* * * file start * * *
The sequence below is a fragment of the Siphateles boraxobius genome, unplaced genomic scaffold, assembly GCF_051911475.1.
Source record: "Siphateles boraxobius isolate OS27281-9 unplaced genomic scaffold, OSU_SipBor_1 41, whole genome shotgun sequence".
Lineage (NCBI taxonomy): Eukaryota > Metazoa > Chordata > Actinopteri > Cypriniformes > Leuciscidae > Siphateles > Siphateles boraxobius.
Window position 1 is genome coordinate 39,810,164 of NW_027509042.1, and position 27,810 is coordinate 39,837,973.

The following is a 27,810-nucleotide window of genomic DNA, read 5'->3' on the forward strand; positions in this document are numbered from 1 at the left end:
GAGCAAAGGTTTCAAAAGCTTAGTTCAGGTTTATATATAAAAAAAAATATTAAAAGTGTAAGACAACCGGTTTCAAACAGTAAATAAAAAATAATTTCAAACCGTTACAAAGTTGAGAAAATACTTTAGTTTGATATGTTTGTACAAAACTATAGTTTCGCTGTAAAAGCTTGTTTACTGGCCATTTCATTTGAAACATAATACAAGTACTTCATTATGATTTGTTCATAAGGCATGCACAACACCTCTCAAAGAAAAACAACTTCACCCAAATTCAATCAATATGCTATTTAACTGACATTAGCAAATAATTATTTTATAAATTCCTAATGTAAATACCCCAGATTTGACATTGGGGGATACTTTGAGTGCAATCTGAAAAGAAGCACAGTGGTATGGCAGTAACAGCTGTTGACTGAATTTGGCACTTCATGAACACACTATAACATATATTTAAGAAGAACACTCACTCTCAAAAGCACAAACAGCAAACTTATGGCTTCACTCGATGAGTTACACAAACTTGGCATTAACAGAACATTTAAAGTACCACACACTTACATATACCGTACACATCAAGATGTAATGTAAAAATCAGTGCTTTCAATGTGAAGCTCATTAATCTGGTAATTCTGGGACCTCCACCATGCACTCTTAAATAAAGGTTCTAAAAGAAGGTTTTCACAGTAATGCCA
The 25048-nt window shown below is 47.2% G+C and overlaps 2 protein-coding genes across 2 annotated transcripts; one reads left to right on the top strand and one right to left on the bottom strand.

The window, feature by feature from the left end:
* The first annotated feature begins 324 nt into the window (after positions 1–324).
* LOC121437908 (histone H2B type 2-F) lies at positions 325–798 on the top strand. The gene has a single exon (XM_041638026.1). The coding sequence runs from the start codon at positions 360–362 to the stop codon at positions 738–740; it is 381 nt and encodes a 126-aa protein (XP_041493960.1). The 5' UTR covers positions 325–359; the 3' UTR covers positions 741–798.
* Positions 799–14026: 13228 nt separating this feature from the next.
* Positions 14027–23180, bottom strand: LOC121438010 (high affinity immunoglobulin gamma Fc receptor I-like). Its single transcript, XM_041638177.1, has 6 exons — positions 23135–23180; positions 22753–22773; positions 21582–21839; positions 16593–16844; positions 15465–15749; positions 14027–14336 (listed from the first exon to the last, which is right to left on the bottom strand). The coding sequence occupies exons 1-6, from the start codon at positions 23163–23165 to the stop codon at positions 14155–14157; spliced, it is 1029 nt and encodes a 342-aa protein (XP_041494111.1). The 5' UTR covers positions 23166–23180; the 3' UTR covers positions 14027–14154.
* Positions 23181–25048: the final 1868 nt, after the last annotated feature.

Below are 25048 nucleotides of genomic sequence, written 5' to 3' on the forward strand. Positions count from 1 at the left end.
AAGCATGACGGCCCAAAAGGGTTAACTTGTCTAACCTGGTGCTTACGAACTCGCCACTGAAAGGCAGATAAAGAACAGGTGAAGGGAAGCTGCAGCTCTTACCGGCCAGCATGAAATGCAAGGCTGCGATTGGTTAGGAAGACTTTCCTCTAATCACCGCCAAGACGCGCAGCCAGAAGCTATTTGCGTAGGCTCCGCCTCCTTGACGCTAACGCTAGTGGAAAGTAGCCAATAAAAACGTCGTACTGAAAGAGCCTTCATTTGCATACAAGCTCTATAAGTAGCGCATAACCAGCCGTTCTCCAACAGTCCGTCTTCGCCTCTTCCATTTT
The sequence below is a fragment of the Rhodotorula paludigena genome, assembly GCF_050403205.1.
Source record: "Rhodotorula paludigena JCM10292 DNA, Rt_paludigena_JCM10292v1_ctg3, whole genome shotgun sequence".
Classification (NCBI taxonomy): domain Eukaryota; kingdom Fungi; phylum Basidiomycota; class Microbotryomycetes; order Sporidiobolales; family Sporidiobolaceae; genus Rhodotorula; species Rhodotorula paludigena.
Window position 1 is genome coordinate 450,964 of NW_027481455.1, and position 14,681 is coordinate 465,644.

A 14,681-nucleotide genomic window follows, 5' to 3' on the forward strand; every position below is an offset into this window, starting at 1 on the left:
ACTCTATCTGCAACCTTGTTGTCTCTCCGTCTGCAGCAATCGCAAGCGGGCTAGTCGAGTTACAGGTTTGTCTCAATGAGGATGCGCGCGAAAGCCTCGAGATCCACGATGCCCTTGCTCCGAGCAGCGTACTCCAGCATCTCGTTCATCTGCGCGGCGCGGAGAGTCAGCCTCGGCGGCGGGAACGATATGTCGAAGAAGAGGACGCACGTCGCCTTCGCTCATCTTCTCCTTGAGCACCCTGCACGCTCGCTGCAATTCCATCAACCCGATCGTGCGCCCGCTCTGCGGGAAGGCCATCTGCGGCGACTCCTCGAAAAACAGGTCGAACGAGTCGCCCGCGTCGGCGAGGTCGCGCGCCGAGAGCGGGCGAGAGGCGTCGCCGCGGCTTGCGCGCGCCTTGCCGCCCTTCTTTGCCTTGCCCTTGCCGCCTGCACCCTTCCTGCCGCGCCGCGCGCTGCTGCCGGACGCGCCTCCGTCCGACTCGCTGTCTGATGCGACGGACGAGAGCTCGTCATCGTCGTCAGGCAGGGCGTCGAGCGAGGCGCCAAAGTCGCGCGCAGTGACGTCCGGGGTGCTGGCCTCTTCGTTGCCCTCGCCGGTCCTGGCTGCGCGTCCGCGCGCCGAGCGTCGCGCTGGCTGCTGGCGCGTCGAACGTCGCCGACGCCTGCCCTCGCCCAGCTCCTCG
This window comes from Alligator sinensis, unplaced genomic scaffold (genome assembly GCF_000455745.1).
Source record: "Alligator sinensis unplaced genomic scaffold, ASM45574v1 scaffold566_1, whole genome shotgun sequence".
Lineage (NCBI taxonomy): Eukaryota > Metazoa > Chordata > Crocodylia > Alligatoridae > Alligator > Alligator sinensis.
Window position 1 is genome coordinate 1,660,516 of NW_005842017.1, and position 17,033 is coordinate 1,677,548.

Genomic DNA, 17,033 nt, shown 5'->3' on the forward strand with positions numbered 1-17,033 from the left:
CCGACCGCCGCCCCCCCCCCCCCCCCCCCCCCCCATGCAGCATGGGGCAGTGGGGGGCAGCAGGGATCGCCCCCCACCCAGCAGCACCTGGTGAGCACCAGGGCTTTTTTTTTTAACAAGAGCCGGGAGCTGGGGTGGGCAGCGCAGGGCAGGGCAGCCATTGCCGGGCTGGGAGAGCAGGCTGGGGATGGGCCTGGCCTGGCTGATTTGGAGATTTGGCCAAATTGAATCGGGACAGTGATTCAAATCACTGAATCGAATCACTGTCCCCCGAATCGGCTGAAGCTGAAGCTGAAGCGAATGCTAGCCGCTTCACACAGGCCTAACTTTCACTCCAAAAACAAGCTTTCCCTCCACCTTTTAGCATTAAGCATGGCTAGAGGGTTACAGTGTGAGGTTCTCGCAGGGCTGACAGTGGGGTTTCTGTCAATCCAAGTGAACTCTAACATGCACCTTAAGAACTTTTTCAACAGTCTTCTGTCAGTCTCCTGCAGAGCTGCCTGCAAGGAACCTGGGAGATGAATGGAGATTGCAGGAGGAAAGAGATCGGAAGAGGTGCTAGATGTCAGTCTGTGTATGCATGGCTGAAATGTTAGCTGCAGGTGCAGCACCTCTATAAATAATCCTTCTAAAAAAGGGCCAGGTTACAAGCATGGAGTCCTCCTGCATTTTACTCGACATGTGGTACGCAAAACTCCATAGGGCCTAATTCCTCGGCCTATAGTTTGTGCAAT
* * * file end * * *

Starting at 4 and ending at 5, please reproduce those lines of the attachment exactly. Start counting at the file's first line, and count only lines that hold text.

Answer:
Window position 1 is genome coordinate 39,810,164 of NW_027509042.1, and position 27,810 is coordinate 39,837,973.

The following is a 27,810-nucleotide window of genomic DNA, read 5'->3' on the forward strand; positions in this document are numbered from 1 at the left end: